NPR: I want to ask about time. You mentioned elections beginning of next year. Is that the time frame, or is it more likely to be later than that?

King Abdullah: Well, it's going to be in 2012. I was sitting with a group of journalists in Jordan, not all of them very positive, and they asked me, "When do you think national elections are going to be?" And I said, "Well, I'm hoping by the second half of 2012, God forbid maybe the beginning of 2013." There was this collective gasp by all of them. I said, "OK, guys, help me do the math. Do you want municipal elections before national elections?" "Absolutely." Well, that means, "When can we have municipal elections?" They said, "By December." Which is what we've done. Dec. 20 now is going to be municipal elections. "How much time, technically, do we need between municipal elections and national elections?" "We need at least six months." "OK, so now we're talking — you guys give me a date." They said, "OK, the earliest is June." "All right." We also have introduced an independent commission for elections to show transparency, which I think is very important. I said, "Is this something important to all of you?" "Absolutely." "How much time do we need for that to happen?" "Six months to a year." I said, "OK, let's all agree that we can't move earlier than June, but let's also put a block at the end of that to make sure we keep pressure on everybody not to go beyond that. So, God willing, June to November. Does that make sense?" Everybody says, "Yes." Now the challenge today is all the laws that need to be ratified. Constitutional amendments themselves need 14 new laws. And a total of 30 laws and amendments to get ourselves to that election date. So the challenge today is the pressure on the government and on the parliament to ratify all those laws so that we could launch elections in June or November. So, I can't give you the exact date, but it's just because there's just a reality issue there in the meantime.

NPR: Given the realities in other countries, how do you keep a lid on, if that's the way to put it? How do you avoid an explosion for a year here?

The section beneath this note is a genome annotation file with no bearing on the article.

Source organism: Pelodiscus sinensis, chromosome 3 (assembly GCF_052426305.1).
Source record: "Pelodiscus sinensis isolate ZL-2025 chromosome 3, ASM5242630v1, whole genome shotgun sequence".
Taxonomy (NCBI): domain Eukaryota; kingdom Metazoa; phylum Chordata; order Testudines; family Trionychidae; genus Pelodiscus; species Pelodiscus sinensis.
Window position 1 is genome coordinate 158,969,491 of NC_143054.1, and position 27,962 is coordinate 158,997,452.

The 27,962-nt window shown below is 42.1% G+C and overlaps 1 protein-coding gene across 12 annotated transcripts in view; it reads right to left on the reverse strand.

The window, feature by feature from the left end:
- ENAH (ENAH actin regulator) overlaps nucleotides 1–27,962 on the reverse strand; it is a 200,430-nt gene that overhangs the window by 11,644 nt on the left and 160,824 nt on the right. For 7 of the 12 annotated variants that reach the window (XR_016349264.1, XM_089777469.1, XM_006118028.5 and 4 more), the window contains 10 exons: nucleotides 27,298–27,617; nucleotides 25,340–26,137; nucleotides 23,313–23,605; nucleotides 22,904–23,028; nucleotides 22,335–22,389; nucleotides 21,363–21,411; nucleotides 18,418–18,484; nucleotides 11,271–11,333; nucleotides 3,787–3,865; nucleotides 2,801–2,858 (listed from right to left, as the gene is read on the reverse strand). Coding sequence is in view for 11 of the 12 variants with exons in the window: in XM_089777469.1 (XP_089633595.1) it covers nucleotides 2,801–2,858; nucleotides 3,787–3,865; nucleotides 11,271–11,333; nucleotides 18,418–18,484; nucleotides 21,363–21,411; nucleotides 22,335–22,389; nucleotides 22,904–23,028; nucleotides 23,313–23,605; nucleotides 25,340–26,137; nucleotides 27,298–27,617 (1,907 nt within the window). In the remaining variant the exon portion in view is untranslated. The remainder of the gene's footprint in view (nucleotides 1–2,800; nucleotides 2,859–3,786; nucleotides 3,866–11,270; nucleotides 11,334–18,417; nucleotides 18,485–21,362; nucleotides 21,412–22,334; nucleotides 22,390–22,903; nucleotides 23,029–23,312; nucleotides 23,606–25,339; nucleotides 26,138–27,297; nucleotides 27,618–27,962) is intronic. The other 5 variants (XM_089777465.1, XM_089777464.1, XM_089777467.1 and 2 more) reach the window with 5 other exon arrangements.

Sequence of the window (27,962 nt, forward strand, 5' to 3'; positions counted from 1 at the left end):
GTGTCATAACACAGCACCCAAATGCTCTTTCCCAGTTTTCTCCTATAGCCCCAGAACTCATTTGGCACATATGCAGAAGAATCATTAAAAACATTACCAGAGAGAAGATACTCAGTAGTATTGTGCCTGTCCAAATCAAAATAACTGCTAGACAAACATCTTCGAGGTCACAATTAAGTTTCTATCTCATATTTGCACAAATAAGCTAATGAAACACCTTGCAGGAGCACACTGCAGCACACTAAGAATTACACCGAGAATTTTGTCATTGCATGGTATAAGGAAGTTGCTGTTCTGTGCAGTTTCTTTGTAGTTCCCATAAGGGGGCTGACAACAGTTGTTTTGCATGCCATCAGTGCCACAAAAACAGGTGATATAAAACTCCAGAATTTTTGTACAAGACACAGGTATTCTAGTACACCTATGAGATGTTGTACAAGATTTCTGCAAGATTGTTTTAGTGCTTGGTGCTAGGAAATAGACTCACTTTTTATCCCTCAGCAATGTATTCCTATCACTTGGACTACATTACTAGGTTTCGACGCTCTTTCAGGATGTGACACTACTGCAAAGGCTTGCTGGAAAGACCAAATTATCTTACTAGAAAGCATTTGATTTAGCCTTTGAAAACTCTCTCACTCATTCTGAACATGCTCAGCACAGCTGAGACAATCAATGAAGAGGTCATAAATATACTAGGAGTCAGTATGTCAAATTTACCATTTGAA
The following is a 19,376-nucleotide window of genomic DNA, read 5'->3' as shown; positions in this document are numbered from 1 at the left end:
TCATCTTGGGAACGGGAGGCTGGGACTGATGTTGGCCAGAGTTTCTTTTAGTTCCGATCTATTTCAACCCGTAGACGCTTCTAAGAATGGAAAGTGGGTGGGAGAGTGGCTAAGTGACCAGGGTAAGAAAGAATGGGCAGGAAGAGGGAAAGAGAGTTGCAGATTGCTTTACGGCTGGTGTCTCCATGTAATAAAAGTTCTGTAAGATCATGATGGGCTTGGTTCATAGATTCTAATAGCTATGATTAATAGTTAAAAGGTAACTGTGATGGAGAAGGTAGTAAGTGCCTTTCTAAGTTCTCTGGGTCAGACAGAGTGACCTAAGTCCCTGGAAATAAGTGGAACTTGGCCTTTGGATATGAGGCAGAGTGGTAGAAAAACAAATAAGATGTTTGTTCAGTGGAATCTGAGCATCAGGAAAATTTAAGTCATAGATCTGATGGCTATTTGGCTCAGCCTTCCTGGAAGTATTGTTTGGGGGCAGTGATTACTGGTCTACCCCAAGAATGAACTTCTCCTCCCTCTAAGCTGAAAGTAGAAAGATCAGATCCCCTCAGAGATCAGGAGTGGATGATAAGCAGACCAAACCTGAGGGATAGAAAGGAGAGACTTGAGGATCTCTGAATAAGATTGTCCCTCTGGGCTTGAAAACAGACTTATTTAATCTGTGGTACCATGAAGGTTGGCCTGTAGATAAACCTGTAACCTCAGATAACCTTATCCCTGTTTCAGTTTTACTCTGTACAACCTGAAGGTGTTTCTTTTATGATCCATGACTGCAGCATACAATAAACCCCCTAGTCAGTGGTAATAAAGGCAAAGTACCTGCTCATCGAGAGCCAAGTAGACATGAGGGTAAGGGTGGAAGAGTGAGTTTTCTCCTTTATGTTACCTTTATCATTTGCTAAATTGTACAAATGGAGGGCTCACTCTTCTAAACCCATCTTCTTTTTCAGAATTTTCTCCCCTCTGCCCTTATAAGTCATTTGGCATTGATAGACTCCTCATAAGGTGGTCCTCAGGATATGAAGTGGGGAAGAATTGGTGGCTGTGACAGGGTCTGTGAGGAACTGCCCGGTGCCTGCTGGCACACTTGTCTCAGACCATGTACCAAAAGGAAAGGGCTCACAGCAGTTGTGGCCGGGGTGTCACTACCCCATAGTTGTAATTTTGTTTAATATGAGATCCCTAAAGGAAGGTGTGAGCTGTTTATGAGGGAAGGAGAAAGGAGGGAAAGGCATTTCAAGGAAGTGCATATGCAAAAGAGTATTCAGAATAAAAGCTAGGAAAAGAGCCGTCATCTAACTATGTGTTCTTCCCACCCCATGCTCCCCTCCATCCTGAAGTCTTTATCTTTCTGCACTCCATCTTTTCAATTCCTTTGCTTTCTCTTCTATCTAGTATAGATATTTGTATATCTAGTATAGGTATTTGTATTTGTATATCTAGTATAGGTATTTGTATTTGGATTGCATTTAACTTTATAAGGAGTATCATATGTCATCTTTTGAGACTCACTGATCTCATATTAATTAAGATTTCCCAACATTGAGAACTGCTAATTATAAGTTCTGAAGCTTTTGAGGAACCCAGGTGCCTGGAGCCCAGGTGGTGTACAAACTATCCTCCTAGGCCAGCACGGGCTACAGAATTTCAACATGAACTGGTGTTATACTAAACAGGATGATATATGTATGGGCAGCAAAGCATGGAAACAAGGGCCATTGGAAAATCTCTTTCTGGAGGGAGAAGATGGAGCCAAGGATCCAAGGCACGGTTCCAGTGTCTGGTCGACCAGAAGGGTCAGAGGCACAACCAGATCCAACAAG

King Abdullah: Again, what's happening today now, as long as people benchmark understand what needs to be done, I think the challenge that I have is managing people's expectations. Not only over the year as you've mentioned, but more importantly, even if we have parliamentary elections in 2012, you're not going to have those new political parties. Because, you know, we've been working with Republican and Democratic institutions here that are helping us. The British are helping us. Recently we've reached out to Eastern European countries that have gone through this much more recently than others. They — as well as the new political parties that are being formed based on programs, i.e. left, right and centre — are saying to us, "We need another two years." So we can have a new parliament next year, but until we get right, left and centre, there's going to be a delay for that. That's the challenge.

NPR: When you talk about "left, right and centre" you're basically talking about laying out a democratic political landscape in your country. What do people stand for and what do they believe?

King Abdullah: Exactly. In short terms, I've announced last year, I mean, at the beginning of this year, and I've been speaking to everybody saying, "Look, my vision for Jordan is two to five political parties representing left, right and centre as quickly as possible." But we have to understand, "as quickly as possible" means we really need to roll up our sleeves. You know, we're going from the Arab Spring now to Arab Summer. The hard work is now. And managing people's expectations. Obviously, if people prepare for municipal elections, people are going to be busy. And then when you look at it six months later there are going to be national elections, again people will be busy. The challenge, and my worry is, does parliament try to delay passing the laws? Because, obviously, as a parliamentarian, if elections happen earlier, then they may be out of a job. So as I ask journalists and many people, we need to have collective pressure on our parliament to make sure that those laws are ratified on time. So, God willing, we'll be ready in June. Worst comes to worst, i hope no later than November.

NPR: Does it bother you that one of the implied and often explicit messages of these protests across the Arab world is that, if I may say, people like you should have less power or perhaps no power?

King Abdullah: No. You know, it depends if you have an ego issue, which particularly it's not a problem of mine. And since I've been pushing this from the start — I mean, the first interview I ever had after my father passed away, I said, "My job is to put food on the table for people." And what I meant by that is basically creating a middle class, knowing full well — and looking again at the European model, the United States in particular, also — the stronger you have a middle class, the easier I think political transformation happens. So it's a two-way sword. The more I support with my economic plans the building of a middle class, the quicker they're going to turn around and say, "Hey, we want a bigger say in things." So, I knew what I was getting into right at the beginning. It's the right thing to do. And again, this is bigger than Jordan. We want to be, I think, an example for the rest of the Arab world, because there are a lot of people who say that the only democracy you can have in the Middle East is the Muslim Brotherhood. I don't think that's the case. I think if a monarchy, as you said, can show a new democratic platform, then I think we'll be a symbol for other countries.